A mouthwatering array of over 750 events has been taking place throughout Europe this week as the continent celebrates Robotics Week 2015. The festivities began with an eye-opening debate on “Robots and Society” in the UK city of Bristol on Tuesday, with experts versed in strategy, business, academia, law and policy. But, for many, the star of the show was Nao, in his guise as robot avatar.
The event was organised by euRobotics AISBL, which represents robotics stakeholders in Europe, and by Bristol Robotics Laboratory (BRL), one of the largest facilities of its kind in Europe. “We’re moving into a future where devices that interact with us are going to be part of our everyday experience,” said BRL’s director, Chris Melhuish, setting the scene.
The concern in Europe is that the continent should remain the number one robotics producer worldwide, said politician Mady Delvaux, who heads a European working group on robotics working on concrete proposals to steer European Union policy. The group is expected to issue a report in May next year.
But for the technology to reach its full potential, she told the audience, public acceptance and education are key. Investment is necessary to achieve these aims and encourage innovation in the region, she said, noting that EU nations benefit from SPARC, the largest civilian robotics programme in the world.
Delvaux was followed by a taste of what’s to come in the future: robot avatars. Part of an Engineering and Physical Sciences Research Council (EPSRC) project, Being There focuses on robots and humans in public spaces. The project team is led by BRL’s Paul Bremner who, at a recent TEDx, presented the first talk using a tele-operated humanoid robot that replicates the movements of its human operator, showcasing the benefits of robotic avatars. The Bristol audience was able to see the experiment replicated with Nao.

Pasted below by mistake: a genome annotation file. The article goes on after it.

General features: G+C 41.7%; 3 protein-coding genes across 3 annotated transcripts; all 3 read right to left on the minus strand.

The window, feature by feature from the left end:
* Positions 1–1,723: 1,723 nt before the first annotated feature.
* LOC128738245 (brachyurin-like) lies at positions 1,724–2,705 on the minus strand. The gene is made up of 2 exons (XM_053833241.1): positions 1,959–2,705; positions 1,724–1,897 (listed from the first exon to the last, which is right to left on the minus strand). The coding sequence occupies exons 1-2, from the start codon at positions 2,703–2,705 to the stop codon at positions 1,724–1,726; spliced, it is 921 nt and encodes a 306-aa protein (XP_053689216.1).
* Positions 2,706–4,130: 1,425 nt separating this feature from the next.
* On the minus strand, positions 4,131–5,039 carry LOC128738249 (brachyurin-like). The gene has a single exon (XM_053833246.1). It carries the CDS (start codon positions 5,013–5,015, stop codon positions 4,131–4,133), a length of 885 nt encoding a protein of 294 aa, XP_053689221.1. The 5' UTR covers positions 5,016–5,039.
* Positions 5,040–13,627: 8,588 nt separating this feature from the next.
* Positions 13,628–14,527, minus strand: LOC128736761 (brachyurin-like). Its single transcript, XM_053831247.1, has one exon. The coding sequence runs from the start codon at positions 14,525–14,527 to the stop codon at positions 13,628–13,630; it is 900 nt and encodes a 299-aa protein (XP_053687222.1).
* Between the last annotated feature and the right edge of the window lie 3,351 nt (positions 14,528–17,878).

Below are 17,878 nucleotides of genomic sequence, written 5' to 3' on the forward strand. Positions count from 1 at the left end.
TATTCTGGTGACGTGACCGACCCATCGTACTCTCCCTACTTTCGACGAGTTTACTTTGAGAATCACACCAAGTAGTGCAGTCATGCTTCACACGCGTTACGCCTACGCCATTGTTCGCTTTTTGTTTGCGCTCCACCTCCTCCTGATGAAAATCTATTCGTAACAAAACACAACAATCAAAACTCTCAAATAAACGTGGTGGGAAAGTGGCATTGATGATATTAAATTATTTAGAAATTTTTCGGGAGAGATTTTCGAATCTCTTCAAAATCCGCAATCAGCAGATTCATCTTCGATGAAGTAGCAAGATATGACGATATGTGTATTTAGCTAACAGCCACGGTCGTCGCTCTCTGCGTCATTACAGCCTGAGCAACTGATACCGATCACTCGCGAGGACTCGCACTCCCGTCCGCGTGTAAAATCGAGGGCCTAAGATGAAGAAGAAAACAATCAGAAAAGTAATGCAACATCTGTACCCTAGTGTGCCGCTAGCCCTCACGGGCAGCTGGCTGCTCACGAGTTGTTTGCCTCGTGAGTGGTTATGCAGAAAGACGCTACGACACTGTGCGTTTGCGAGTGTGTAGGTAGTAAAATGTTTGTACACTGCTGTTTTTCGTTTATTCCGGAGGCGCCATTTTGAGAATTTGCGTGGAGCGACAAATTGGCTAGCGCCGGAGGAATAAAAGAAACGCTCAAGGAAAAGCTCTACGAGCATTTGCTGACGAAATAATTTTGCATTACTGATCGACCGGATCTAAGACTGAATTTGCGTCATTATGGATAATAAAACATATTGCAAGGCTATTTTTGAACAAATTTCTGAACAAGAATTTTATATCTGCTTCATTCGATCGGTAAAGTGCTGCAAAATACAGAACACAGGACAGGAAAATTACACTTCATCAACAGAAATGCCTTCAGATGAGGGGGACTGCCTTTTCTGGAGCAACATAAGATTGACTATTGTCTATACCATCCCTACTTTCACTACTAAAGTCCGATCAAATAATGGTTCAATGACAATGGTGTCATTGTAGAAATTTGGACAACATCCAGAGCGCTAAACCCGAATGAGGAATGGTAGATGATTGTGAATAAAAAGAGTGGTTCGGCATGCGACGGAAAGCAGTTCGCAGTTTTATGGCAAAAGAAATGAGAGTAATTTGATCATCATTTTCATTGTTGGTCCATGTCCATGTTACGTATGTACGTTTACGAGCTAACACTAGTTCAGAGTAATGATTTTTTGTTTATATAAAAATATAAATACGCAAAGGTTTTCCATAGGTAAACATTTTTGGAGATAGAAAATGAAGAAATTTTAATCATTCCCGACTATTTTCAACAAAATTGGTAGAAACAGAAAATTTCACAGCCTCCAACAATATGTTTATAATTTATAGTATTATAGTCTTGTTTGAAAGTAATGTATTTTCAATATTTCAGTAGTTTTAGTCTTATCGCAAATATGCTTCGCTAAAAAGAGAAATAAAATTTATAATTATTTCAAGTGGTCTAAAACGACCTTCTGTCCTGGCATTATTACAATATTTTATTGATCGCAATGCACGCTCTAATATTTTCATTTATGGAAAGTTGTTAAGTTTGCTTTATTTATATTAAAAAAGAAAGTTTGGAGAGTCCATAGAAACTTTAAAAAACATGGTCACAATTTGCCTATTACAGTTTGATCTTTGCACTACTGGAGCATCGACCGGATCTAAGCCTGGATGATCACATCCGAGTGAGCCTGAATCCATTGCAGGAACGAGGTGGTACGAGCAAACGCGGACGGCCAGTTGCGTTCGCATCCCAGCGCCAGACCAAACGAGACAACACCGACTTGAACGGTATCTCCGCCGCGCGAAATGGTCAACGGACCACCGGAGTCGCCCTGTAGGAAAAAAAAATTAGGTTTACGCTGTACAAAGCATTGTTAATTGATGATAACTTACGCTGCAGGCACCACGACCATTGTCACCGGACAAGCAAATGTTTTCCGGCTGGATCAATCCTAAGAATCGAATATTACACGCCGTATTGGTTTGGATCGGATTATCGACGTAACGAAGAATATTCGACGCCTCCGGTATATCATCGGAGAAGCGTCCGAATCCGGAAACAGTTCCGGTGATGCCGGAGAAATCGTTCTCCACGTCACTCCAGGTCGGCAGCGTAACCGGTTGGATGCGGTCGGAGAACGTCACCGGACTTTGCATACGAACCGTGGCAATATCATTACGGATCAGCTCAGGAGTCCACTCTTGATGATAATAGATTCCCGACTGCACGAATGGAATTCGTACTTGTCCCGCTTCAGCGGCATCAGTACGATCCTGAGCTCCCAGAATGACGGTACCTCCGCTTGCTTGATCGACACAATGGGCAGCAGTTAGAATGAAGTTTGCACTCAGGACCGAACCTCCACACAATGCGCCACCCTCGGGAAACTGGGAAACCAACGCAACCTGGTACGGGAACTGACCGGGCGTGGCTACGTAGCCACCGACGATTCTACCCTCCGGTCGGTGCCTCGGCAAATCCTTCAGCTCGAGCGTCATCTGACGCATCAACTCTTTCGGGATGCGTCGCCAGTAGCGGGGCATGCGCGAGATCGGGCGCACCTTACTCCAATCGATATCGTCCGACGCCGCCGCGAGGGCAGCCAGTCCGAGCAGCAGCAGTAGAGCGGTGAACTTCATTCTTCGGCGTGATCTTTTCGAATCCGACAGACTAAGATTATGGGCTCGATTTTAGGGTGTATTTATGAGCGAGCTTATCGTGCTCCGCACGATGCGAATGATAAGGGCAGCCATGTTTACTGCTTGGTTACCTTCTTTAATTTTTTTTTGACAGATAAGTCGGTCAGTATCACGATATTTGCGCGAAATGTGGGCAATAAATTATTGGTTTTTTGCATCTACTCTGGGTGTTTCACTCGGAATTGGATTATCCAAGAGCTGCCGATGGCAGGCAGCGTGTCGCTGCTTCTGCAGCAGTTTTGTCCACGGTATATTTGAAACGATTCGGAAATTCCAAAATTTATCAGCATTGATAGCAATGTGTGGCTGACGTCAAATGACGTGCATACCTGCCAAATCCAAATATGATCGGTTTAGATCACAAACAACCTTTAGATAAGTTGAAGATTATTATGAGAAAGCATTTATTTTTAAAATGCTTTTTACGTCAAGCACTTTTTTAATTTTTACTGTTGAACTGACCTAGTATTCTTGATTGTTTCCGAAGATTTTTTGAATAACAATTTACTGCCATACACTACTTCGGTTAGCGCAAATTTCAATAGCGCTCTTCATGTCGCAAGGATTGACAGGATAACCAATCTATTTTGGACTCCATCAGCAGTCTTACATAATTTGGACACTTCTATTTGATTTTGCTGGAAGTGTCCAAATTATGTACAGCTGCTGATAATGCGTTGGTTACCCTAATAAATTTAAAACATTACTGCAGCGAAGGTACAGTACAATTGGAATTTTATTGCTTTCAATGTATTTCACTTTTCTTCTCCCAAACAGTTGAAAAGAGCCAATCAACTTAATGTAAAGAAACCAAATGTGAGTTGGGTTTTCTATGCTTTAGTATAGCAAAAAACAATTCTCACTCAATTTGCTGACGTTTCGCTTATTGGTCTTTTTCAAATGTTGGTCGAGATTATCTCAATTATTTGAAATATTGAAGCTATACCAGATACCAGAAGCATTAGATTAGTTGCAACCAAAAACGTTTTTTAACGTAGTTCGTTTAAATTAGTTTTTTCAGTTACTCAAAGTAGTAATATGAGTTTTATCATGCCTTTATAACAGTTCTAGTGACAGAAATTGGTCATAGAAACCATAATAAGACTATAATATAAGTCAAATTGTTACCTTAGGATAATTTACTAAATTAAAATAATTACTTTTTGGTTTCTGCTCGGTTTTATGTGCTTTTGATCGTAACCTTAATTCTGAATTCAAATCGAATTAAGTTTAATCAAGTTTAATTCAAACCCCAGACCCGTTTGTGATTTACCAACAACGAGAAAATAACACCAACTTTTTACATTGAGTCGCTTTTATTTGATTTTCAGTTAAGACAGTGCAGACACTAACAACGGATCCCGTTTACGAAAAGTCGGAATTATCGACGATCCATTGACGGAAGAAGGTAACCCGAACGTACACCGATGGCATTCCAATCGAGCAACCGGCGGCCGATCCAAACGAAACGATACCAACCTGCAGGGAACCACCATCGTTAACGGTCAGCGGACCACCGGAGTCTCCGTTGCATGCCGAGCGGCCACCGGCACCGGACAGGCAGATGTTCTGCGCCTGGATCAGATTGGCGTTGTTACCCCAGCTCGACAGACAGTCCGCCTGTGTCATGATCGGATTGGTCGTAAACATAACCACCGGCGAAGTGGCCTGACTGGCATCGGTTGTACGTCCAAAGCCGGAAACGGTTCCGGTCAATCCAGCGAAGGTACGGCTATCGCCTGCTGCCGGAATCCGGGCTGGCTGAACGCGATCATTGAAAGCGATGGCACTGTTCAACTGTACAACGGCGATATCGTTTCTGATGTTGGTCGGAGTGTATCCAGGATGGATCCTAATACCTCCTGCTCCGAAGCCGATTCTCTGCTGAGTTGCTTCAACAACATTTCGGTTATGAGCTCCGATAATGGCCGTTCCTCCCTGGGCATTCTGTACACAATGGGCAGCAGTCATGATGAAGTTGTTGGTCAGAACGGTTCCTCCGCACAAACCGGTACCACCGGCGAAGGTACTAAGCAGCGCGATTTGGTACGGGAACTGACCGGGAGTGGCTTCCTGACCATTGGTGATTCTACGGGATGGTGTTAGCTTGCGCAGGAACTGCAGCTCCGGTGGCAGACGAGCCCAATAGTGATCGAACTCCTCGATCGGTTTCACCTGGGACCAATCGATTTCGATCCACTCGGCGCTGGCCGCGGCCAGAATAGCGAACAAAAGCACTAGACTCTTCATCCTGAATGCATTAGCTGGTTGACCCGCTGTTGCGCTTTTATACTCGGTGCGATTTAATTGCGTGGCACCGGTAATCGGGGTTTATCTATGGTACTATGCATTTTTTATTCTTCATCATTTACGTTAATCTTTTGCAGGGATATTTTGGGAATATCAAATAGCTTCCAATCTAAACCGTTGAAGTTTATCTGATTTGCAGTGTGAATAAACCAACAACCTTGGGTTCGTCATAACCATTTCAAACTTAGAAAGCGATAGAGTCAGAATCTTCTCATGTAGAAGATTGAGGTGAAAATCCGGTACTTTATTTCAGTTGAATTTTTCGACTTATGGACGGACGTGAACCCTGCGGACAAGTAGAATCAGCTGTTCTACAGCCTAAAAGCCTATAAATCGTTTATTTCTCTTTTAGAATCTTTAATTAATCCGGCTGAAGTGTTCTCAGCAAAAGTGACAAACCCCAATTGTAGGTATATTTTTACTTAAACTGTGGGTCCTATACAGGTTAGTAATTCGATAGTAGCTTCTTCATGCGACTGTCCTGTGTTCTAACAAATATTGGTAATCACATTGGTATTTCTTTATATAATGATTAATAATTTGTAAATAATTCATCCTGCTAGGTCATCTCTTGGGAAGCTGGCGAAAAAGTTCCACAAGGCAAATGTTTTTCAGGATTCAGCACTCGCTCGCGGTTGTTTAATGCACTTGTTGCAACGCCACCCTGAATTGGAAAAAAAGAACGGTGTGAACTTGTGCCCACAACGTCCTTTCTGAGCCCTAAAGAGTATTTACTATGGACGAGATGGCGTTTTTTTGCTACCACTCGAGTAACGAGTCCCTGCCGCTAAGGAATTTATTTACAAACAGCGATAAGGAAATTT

Then came the main business of the evening — two panel discussions focussing on aspects underpinning the role of robots in society, the first focussing on economic considerations and the second on ethical implications.
Economics — The first panel featured Mike Aldred of Dyson’s Robotics unit, local council leader Amanda Deeks, London School of Economics professor Alan Manning, euRobotics road-mapping expert David Bisset, Phil Williams of the UK’s Knowledge Transfer Network, robolaw expert Andrea Bertolini, Technical Director of OC Robotics Andrew Graham, and Renaud Champion of Robolution Capital.
To put the enabling potential of robotic technologies into perspective, Amanda Deeks provided the audience with some eye-opening statistics. Over 60% of council work is in social care, she said, and as people live longer they need more and more help. The vast majority of adults live out a substantial part of their lives with some sort of disability. In the case of women, that’s an average of 18 years. For men, it’s 14 years, but only because they die earlier.
The KTN’s Phil Williams added some further figures to the mix, showing how much value many estimates placed on the robotics market: ranging from 15.5 billion euros to $25 billion, the widely differing figures had only one thing in common: they were huge. The question, as he sees it, is: why is the UK not taking more advantage of this?
Although the benefits of robotic technologies are demonstrable, the panel was keen to deal with the thorny question of robots replacing human jobs. In response to scaremongering reports, the LSE’s Alan Manning pointed out that, historically, everybody has ultimately benefited from past technological advances.